What I find most inexcusable is the evidence-free basis of Destatis’ claim and no reference to any efforts to actually find out. No surveys of young women/men in stable relationships; no surveys of young mothers; no surveys of gynacologists; no surveys of couples who did have had children this year to ask about how the pandemic affected their baby plans; nothing! Nothing but guesswork and speculation on questionable grounds. For one thing, the relevant time period has to be considered.
A second reason is the strain on younger families with children during the pandemic. “And there we also see a decline [sic: presumably referring to 2022 births], especially in births of second and successive births,” said Pötsch. “That means that families were under a great deal of strain and the decision on having an additional child was likely [orig: wahrscheinlich] now more difficult.”
I have extreme difficulty following this nonsensical reasoning. My previous posts have addressed the breakdown of births. Writing about 2021: “While there is growth across all categories, growth in firstborns is clearly outstripped by couples extending their families.” In other words families were under so much stress in the uncertaintly of the first pandemic year that they decided to expand their families disproportionately more than couples decided to start families - the complete oppposite of the Destatis spokeperson’s reasoning with regard to the second pandemic year.
The disproportionate decline in second and successive births in 2022 is merely reflective of some couples having broufht forward their baby plans to extend their families in 2021 and an offsetting decline in those births the following year in 2022 - this was to be expected! Note, the increase in second and further births of 2021 does not come close to accounting for the 41k (as of September) “missing births”of 2022 when compared to pre-pandemic 2017-2020 average)
The bumper year in births 2021 also plays a role. Just after after the 2020 lockdowns were lifted more pregnancies were observed, which led to an increase in births in March and April 2021, said the expert. That was an atypical development. “The children born then in the comparatively high birth year of 2021 are now missing from the births of 2022," stated the press release.
This is utterly pathetic. To repeat, 2021 was only a bumper baby year because it saw the highest births since 1997, but actaully only saw a relatively small increase from 2020. The magnitude of the increase observed for all of 2021 was ~22k = 2.9% - this pales in comparison to the magnitude of the declines in monthly births observed so far this year as of September births data ~50k compared to 2021 (41k when compared to prepandemic average for 2017-2020).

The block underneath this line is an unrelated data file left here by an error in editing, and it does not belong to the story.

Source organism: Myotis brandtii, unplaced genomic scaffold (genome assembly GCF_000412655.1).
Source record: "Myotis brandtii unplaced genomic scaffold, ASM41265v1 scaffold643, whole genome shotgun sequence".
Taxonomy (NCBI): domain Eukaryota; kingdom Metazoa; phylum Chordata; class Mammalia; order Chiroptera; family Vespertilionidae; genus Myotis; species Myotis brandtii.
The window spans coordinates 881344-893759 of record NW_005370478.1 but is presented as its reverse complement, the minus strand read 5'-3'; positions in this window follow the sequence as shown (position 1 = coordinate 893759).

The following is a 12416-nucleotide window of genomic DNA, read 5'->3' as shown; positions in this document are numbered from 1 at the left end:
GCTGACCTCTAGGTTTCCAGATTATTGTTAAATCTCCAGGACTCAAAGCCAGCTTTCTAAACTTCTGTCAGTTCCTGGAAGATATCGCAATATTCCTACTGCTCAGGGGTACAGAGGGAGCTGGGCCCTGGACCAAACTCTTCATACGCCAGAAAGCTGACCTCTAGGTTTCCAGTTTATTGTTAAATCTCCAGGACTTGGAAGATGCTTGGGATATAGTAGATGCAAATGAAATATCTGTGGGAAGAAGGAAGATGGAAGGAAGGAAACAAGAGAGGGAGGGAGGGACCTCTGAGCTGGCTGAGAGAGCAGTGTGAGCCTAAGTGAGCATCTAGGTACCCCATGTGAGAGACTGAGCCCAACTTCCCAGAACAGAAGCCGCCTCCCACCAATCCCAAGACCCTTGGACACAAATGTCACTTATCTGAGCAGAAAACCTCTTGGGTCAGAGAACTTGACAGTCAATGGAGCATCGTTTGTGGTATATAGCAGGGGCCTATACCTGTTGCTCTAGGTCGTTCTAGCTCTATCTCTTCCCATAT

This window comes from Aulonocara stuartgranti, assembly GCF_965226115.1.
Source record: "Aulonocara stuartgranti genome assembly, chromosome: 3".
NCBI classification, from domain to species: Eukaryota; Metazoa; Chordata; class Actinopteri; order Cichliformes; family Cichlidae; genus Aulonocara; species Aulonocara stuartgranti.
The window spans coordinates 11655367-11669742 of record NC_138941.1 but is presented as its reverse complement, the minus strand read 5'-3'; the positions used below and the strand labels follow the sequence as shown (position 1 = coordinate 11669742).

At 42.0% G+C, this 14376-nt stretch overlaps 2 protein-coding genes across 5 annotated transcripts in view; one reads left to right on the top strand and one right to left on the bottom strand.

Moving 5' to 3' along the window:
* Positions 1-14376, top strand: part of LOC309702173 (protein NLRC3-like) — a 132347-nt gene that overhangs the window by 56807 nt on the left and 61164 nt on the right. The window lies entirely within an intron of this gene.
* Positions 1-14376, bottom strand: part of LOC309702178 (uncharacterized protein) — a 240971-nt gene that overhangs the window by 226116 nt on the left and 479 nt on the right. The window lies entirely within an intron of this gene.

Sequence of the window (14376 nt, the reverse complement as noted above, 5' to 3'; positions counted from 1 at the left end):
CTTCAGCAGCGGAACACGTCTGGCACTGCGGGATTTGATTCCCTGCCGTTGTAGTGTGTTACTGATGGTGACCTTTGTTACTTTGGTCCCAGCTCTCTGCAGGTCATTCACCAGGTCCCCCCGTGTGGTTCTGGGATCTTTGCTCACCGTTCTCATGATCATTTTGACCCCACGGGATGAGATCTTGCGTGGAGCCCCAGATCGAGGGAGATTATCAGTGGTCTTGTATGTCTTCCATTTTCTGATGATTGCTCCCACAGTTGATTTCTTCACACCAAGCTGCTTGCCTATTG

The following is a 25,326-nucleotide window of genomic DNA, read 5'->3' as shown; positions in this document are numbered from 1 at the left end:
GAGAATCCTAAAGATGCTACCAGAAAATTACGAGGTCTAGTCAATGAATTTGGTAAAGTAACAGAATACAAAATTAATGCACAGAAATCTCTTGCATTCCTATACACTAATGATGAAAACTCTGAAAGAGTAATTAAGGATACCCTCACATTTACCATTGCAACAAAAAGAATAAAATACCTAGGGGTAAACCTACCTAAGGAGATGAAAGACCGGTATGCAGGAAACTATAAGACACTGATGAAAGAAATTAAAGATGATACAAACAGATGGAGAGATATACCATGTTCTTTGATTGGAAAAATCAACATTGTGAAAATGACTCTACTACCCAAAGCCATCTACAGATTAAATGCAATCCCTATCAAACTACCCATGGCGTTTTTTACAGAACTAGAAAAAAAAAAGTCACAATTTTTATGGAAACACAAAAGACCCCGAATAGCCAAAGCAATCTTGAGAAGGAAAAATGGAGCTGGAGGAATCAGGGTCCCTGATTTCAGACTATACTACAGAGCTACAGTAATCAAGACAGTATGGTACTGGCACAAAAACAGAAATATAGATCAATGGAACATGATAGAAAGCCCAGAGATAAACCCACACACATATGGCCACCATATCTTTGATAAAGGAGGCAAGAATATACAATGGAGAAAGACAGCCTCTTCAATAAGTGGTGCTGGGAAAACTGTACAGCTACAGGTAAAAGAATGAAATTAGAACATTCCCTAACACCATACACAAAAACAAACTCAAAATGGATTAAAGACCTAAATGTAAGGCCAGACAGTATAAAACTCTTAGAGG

That’s it, those three quoted paragraphs are what the experts at the Federal Statistics Agency have to say about the unprecedented and persisitent decline in live births in Germany 2022. The article then goes on to report on the ‘experts’ forecasts for future German births. Get this, they imagine three scenarios: (1) Births remain depressed; (2) births recover to pre-pandemic levels; (3) births increase again to above pre-pandemic levels. *Sigh*, they got paid for these projections!
The hulking elephant in the room - the vaccination programme - remains unexamined by the Der Spiegel journalist. However, as I covered in my last post, it is explicitly mentioned and addressed in this working paper from the German Federal Institute for Population Research entitled Fertility declines near the end of the COVID-19 pandemic: Evidence of the 2022 birth declines in Germany and Sweden. From the conclusion:
There is no association of the fertility trends with changes in unemployment, infection rates, or COVID-19 deaths. However, there is a strong association between the onset of vaccination programmes and the fertility decline nine months after of this onset. The fertility decline in the first months of 2022 in Germany and Sweden is remarkable. Common explanations of fertility change during the pandemic do not apply in its aftermath. The association between the onset of mass vaccinations and subsequent fertility decline indicates that people adjusted their behaviour to get vaccinated before becoming pregnant, as societies were opening up with post-pandemic life conditions.
Note, they also ultimately attribute the decline to deferred baby plans - but again, without any empirical evidence to support this supposition (welcome to science in 2022 ;)
Well, it could be indicative of that. Or, something else…
CORRECTIONS: Please note some of my graphs had failed to refresh with the December update on 2022 live births. I have updated and corrected my previous post with the latest data.